He was the original Golden Boy of boxing, hailed by presidents for his clean-cut, iconic image and worshipped by his millions of fans. But now Oscar De La Hoya has confessed that he is an alcoholic and drug addict who dressed in drag and cheated regularly on his wife, mother of two of his five children. The fight game is still reeling from the shock.
After spending the last three months in rehab in a Californian clinic, the Mexican-American idol stepped back into the spotlight this weekend as the promoter of last night's world-title bout in Las Vegas between his former opponent Floyd Mayweather Jnr and Victor Ortiz, speaking openly of his other fight outside the ring that drove him to the brink of suicide.
What makes his confessional so astounding is that here was no archetypal washed-up stumblebum, with which boxing is sadly familiar, but a handsome, articulate multi-millionaire boxer-businessman who converted Olympic gold in Barcelona in 1992 to two fistfuls of world titles in six different weight divisions in a 16-year, 55-fight career. He retired only two years ago.
Muhammad Ali apart, the 38-year-old De La Hoya has been the most revered figure in US boxing during the past half-century. He now heads his own Golden Boy organisation, who have promoted top fighters including the Britons Ricky Hatton, David Haye and Amir Khan.
Little could Hatton have known that when he was battling the booze himself, so was his promoter. De La Hoya was last here in April when Khan fought Paul McCloskey in Manchester. "We never guessed a thing," said Khan. "This has been a complete shock. Oscar presented himself as such a sober figure."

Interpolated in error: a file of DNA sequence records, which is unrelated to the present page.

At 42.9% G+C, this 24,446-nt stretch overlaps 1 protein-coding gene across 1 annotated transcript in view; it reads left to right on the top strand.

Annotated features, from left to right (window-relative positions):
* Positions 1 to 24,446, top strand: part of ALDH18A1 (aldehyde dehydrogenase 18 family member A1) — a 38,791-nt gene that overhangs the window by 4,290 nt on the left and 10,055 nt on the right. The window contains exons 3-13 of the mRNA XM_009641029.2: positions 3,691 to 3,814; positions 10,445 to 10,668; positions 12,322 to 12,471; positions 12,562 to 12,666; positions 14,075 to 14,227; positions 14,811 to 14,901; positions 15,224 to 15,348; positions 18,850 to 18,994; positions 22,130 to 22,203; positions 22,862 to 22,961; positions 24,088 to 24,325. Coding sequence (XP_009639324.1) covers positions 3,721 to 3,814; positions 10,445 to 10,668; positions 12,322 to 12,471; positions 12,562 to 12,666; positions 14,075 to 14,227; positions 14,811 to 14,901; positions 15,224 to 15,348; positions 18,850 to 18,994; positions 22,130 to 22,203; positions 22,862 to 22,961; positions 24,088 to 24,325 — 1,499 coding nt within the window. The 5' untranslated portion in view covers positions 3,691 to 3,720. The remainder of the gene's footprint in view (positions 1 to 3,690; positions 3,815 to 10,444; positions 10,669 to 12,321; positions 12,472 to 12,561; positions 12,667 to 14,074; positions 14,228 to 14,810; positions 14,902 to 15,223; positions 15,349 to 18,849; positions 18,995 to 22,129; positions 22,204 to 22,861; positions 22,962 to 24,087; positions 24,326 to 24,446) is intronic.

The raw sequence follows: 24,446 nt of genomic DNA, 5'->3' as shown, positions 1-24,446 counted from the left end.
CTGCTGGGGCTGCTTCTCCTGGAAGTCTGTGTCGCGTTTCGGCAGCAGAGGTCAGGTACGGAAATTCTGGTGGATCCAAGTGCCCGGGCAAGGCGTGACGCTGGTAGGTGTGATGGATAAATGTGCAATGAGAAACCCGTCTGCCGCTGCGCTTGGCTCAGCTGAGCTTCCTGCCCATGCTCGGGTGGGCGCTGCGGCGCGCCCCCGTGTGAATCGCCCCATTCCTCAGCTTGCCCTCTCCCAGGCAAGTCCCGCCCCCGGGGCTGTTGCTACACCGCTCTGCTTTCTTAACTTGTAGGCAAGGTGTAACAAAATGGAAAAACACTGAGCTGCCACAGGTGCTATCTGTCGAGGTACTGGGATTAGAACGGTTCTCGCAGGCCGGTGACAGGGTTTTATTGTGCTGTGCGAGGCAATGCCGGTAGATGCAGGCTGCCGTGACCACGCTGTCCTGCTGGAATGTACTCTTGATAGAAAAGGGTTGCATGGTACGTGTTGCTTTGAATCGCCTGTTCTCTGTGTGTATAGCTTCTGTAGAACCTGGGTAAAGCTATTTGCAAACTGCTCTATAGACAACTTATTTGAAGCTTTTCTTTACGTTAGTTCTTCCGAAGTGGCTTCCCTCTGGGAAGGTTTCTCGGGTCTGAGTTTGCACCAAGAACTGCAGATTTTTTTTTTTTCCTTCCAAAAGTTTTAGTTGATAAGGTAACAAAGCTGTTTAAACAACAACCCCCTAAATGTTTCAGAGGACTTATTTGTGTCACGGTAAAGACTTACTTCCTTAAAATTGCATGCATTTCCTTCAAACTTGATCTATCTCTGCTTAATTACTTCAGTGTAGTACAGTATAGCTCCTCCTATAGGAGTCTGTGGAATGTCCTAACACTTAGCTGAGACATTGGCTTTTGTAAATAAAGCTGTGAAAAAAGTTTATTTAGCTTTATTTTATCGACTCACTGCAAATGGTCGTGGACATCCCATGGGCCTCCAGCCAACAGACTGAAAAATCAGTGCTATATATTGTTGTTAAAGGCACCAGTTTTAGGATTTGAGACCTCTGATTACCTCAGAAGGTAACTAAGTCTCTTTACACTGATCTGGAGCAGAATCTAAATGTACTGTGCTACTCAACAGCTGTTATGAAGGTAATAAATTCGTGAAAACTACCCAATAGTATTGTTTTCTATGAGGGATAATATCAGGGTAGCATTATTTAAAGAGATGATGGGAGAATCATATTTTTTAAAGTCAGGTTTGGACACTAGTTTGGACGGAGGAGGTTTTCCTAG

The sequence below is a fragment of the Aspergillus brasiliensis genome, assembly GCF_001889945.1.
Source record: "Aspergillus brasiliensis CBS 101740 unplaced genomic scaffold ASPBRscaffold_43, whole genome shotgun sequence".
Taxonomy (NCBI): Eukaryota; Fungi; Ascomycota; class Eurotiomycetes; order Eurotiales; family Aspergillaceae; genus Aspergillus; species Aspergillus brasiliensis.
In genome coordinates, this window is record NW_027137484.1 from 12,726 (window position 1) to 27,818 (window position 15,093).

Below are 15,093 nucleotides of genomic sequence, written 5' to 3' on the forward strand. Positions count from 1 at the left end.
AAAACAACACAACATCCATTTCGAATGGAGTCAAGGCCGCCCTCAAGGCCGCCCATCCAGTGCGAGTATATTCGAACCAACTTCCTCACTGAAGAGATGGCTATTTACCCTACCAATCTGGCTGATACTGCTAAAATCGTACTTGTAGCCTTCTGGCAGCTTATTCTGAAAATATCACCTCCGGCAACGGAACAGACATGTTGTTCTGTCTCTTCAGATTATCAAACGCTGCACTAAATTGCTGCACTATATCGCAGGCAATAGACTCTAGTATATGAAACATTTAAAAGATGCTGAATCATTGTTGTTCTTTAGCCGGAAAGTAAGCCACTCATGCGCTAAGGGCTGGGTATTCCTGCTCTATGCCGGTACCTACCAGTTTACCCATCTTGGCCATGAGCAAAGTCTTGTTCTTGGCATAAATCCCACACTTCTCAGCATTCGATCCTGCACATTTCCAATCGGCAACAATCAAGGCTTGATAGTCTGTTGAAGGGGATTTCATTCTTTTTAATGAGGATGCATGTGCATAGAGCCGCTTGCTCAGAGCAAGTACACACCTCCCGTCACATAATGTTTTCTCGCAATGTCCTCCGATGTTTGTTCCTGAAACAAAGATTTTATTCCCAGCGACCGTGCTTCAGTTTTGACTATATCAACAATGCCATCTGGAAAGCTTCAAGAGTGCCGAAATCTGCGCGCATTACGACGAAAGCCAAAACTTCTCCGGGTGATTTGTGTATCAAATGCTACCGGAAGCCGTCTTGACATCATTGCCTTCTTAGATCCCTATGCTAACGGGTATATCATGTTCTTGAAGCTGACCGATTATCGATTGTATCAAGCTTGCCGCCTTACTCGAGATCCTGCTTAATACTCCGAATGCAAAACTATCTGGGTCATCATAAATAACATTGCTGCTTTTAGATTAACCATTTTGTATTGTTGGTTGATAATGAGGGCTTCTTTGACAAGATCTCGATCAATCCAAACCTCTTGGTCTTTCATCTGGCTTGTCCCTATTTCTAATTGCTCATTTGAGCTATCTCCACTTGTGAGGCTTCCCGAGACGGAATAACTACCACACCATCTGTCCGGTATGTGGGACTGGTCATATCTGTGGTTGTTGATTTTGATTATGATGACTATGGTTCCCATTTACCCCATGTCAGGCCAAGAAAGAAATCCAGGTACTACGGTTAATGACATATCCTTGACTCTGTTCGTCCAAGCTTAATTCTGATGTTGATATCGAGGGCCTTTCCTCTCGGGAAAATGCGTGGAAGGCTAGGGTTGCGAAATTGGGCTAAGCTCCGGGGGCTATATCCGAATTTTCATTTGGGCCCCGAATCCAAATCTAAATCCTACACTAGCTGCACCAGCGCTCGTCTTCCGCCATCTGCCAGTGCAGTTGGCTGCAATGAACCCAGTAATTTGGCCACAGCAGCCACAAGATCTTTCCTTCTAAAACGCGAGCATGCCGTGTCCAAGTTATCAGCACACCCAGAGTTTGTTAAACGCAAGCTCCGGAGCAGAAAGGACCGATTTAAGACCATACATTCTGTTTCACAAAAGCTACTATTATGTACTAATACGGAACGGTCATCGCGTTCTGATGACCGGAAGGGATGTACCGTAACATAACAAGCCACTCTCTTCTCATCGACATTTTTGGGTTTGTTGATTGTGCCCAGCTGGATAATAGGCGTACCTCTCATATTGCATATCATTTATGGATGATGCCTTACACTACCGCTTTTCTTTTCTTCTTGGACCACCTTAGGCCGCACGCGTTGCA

Yet now the tarnished Golden Boy has confessed: "I haven't been truly sober since I was eight,'' recalling how he was encouraged to sip beer at family parties. "A sip sounds harmless, but after about 20 you are drunk. I remember the first time when I passed out. My motherwhacked me pretty good."
Before he entered the Betty Ford clinic in Malibu, De La Hoya had fought the influence of alcohol throughout his career. "It was a monster so big I cannot describe it. I'm surprised it hasn't killed me," he said, adding: "There were drugs. My drug of choice was cocaine. The last two years I depended more on the alcohol than the cocaine. It took me to a place where I felt safe.''
He also admitted to cross-dressing. When photos of him in fishnets appeared in a magazine four years ago he protested they were fake. Now he has revealed: "Yes, it was me. I am tired now of lying, of lying to the public and of lying to myself.''
Other pictures showed one of the most macho men in the United States in bras, short skirts and women's underwear. "I was under the influence of alcohol and drugs. I got involved in some very bad things."
Apart from the drugs and booze there were the women. "We are not talking a Tiger Woods here, but I was unfaithful. I've sought forgiveness. I don't want to say we're fine, but Millie [his second wife of 10 years] is a very good person and it hurts me a lot. Those nights when I was drunk and on my own, I asked myself: 'Is it really worth continuing to live?' I contemplated suicide. I'm incapable of doing something like that, but I did think about it.
"At times I would even drink a tequila before a fight. In 2009 I overdosed on cocaine and alcohol and wound up hospitalised. I knew then I was going to end up dead or in jail."
In May he finally checked himself into rehab. "Now, I honestly feel as though I was born again. I feel better than ever. Addiction is the hardest battle of my life. This is sort of like training for a fight that never comes."Reuse content